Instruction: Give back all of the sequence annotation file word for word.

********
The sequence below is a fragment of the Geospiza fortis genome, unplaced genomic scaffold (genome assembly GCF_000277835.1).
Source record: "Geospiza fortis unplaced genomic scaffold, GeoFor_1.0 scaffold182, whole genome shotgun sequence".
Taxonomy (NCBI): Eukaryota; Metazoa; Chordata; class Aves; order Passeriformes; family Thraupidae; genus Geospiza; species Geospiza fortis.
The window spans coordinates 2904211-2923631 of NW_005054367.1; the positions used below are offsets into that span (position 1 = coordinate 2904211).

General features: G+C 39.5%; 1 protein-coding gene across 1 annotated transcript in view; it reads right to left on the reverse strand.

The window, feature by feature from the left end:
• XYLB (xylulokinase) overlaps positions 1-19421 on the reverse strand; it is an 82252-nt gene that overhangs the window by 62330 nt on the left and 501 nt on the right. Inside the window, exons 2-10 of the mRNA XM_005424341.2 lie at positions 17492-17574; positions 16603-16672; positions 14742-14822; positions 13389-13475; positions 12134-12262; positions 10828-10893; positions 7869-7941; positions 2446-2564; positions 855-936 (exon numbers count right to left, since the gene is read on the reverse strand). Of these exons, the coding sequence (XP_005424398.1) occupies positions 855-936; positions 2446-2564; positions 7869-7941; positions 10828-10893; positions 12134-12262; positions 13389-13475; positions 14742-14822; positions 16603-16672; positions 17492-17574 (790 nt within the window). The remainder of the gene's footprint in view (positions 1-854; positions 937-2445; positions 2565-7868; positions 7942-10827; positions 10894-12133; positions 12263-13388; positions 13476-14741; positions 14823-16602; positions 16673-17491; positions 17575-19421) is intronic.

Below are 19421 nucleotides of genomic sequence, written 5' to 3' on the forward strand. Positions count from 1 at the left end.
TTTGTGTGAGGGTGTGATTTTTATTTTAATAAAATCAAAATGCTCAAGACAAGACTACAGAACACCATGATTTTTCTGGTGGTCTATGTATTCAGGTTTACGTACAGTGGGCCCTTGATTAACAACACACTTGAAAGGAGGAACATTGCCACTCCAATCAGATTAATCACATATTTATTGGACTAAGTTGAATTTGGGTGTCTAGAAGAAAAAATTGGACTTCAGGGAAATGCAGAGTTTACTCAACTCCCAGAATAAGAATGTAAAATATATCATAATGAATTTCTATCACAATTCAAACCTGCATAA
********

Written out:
The sequence below is a fragment of the Geospiza fortis genome, unplaced genomic scaffold (genome assembly GCF_000277835.1).
Source record: "Geospiza fortis unplaced genomic scaffold, GeoFor_1.0 scaffold182, whole genome shotgun sequence".
Taxonomy (NCBI): Eukaryota; Metazoa; Chordata; class Aves; order Passeriformes; family Thraupidae; genus Geospiza; species Geospiza fortis.
The window spans coordinates 2904211-2923631 of NW_005054367.1; the positions used below are offsets into that span (position 1 = coordinate 2904211).

General features: G+C 39.5%; 1 protein-coding gene across 1 annotated transcript in view; it reads right to left on the reverse strand.

The window, feature by feature from the left end:
• XYLB (xylulokinase) overlaps positions 1-19421 on the reverse strand; it is an 82252-nt gene that overhangs the window by 62330 nt on the left and 501 nt on the right. Inside the window, exons 2-10 of the mRNA XM_005424341.2 lie at positions 17492-17574; positions 16603-16672; positions 14742-14822; positions 13389-13475; positions 12134-12262; positions 10828-10893; positions 7869-7941; positions 2446-2564; positions 855-936 (exon numbers count right to left, since the gene is read on the reverse strand). Of these exons, the coding sequence (XP_005424398.1) occupies positions 855-936; positions 2446-2564; positions 7869-7941; positions 10828-10893; positions 12134-12262; positions 13389-13475; positions 14742-14822; positions 16603-16672; positions 17492-17574 (790 nt within the window). The remainder of the gene's footprint in view (positions 1-854; positions 937-2445; positions 2565-7868; positions 7942-10827; positions 10894-12133; positions 12263-13388; positions 13476-14741; positions 14823-16602; positions 16673-17491; positions 17575-19421) is intronic.

Below are 19421 nucleotides of genomic sequence, written 5' to 3' on the forward strand. Positions count from 1 at the left end.
TTTGTGTGAGGGTGTGATTTTTATTTTAATAAAATCAAAATGCTCAAGACAAGACTACAGAACACCATGATTTTTCTGGTGGTCTATGTATTCAGGTTTACGTACAGTGGGCCCTTGATTAACAACACACTTGAAAGGAGGAACATTGCCACTCCAATCAGATTAATCACATATTTATTGGACTAAGTTGAATTTGGGTGTCTAGAAGAAAAAATTGGACTTCAGGGAAATGCAGAGTTTACTCAACTCCCAGAATAAGAATGTAAAATATATCATAATGAATTTCTATCACAATTCAAACCTGCATAA